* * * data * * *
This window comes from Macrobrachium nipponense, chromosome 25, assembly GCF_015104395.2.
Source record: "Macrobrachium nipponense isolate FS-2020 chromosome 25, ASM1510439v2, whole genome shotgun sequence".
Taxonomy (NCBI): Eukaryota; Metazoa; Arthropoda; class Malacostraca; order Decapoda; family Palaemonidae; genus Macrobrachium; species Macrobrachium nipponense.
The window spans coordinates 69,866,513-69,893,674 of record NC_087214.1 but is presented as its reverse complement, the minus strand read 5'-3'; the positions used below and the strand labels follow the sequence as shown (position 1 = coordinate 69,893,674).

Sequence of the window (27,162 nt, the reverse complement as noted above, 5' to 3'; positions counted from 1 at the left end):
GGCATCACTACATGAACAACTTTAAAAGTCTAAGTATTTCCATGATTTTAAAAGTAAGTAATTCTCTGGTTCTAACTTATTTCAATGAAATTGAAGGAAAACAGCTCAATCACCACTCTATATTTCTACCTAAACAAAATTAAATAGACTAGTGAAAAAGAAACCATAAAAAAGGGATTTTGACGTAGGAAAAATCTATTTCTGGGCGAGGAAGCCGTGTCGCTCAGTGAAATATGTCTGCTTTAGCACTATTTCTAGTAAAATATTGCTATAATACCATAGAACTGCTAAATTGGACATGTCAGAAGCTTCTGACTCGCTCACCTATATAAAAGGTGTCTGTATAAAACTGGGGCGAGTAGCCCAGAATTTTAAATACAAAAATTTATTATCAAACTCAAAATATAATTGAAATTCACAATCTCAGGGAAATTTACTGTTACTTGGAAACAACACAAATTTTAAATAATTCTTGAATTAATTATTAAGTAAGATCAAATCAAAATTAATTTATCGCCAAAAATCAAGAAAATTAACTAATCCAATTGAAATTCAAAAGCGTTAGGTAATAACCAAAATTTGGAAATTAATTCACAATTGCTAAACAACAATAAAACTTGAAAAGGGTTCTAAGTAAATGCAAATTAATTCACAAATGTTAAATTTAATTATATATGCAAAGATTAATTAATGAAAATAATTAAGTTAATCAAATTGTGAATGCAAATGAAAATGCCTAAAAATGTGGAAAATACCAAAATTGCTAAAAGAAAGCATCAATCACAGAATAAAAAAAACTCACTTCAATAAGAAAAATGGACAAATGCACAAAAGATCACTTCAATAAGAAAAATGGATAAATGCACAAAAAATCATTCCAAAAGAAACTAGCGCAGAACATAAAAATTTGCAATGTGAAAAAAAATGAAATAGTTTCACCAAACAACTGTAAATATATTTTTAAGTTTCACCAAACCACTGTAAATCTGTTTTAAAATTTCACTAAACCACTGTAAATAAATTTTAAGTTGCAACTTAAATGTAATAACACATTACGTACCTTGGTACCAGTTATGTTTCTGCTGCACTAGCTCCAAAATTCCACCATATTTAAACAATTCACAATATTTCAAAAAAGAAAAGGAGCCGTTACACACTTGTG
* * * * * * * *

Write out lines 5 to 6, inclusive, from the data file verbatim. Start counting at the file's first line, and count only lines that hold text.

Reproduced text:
Sequence of the window (27,162 nt, the reverse complement as noted above, 5' to 3'; positions counted from 1 at the left end):
GGCATCACTACATGAACAACTTTAAAAGTCTAAGTATTTCCATGATTTTAAAAGTAAGTAATTCTCTGGTTCTAACTTATTTCAATGAAATTGAAGGAAAACAGCTCAATCACCACTCTATATTTCTACCTAAACAAAATTAAATAGACTAGTGAAAAAGAAACCATAAAAAAGGGATTTTGACGTAGGAAAAATCTATTTCTGGGCGAGGAAGCCGTGTCGCTCAGTGAAATATGTCTGCTTTAGCACTATTTCTAGTAAAATATTGCTATAATACCATAGAACTGCTAAATTGGACATGTCAGAAGCTTCTGACTCGCTCACCTATATAAAAGGTGTCTGTATAAAACTGGGGCGAGTAGCCCAGAATTTTAAATACAAAAATTTATTATCAAACTCAAAATATAATTGAAATTCACAATCTCAGGGAAATTTACTGTTACTTGGAAACAACACAAATTTTAAATAATTCTTGAATTAATTATTAAGTAAGATCAAATCAAAATTAATTTATCGCCAAAAATCAAGAAAATTAACTAATCCAATTGAAATTCAAAAGCGTTAGGTAATAACCAAAATTTGGAAATTAATTCACAATTGCTAAACAACAATAAAACTTGAAAAGGGTTCTAAGTAAATGCAAATTAATTCACAAATGTTAAATTTAATTATATATGCAAAGATTAATTAATGAAAATAATTAAGTTAATCAAATTGTGAATGCAAATGAAAATGCCTAAAAATGTGGAAAATACCAAAATTGCTAAAAGAAAGCATCAATCACAGAATAAAAAAAACTCACTTCAATAAGAAAAATGGACAAATGCACAAAAGATCACTTCAATAAGAAAAATGGATAAATGCACAAAAAATCATTCCAAAAGAAACTAGCGCAGAACATAAAAATTTGCAATGTGAAAAAAAATGAAATAGTTTCACCAAACAACTGTAAATATATTTTTAAGTTTCACCAAACCACTGTAAATCTGTTTTAAAATTTCACTAAACCACTGTAAATAAATTTTAAGTTGCAACTTAAATGTAATAACACATTACGTACCTTGGTACCAGTTATGTTTCTGCTGCACTAGCTCCAAAATTCCACCATATTTAAACAATTCACAATATTTCAAAAAAGAAAAGGAGCCGTTACACACTTGTG